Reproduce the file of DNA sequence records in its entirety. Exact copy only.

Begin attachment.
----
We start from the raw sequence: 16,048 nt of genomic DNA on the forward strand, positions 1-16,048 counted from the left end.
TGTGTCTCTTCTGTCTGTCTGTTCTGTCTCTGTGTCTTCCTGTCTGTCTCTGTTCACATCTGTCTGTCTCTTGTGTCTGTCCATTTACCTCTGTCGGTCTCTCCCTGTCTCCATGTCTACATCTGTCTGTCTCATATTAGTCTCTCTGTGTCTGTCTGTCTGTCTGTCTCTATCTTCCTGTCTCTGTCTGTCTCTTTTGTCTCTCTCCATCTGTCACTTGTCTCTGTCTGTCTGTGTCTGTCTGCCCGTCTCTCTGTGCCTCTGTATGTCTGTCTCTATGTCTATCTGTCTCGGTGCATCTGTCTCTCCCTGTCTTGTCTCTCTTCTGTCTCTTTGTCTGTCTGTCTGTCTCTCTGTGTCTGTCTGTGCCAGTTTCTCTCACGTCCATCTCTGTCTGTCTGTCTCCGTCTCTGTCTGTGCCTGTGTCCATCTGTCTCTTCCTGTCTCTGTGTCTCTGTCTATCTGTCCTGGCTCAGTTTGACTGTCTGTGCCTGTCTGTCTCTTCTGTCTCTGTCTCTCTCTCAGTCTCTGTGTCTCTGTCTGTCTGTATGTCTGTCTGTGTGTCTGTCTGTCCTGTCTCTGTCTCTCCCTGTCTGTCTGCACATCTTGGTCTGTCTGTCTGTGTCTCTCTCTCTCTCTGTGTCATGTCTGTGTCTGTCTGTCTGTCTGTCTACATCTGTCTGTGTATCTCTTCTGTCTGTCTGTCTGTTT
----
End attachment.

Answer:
We start from the raw sequence: 16,048 nt of genomic DNA on the forward strand, positions 1-16,048 counted from the left end.
TGTGTCTCTTCTGTCTGTCTGTTCTGTCTCTGTGTCTTCCTGTCTGTCTCTGTTCACATCTGTCTGTCTCTTGTGTCTGTCCATTTACCTCTGTCGGTCTCTCCCTGTCTCCATGTCTACATCTGTCTGTCTCATATTAGTCTCTCTGTGTCTGTCTGTCTGTCTGTCTCTATCTTCCTGTCTCTGTCTGTCTCTTTTGTCTCTCTCCATCTGTCACTTGTCTCTGTCTGTCTGTGTCTGTCTGCCCGTCTCTCTGTGCCTCTGTATGTCTGTCTCTATGTCTATCTGTCTCGGTGCATCTGTCTCTCCCTGTCTTGTCTCTCTTCTGTCTCTTTGTCTGTCTGTCTGTCTCTCTGTGTCTGTCTGTGCCAGTTTCTCTCACGTCCATCTCTGTCTGTCTGTCTCCGTCTCTGTCTGTGCCTGTGTCCATCTGTCTCTTCCTGTCTCTGTGTCTCTGTCTATCTGTCCTGGCTCAGTTTGACTGTCTGTGCCTGTCTGTCTCTTCTGTCTCTGTCTCTCTCTCAGTCTCTGTGTCTCTGTCTGTCTGTATGTCTGTCTGTGTGTCTGTCTGTCCTGTCTCTGTCTCTCCCTGTCTGTCTGCACATCTTGGTCTGTCTGTCTGTGTCTCTCTCTCTCTCTGTGTCATGTCTGTGTCTGTCTGTCTGTCTGTCTACATCTGTCTGTGTATCTCTTCTGTCTGTCTGTCTGTTT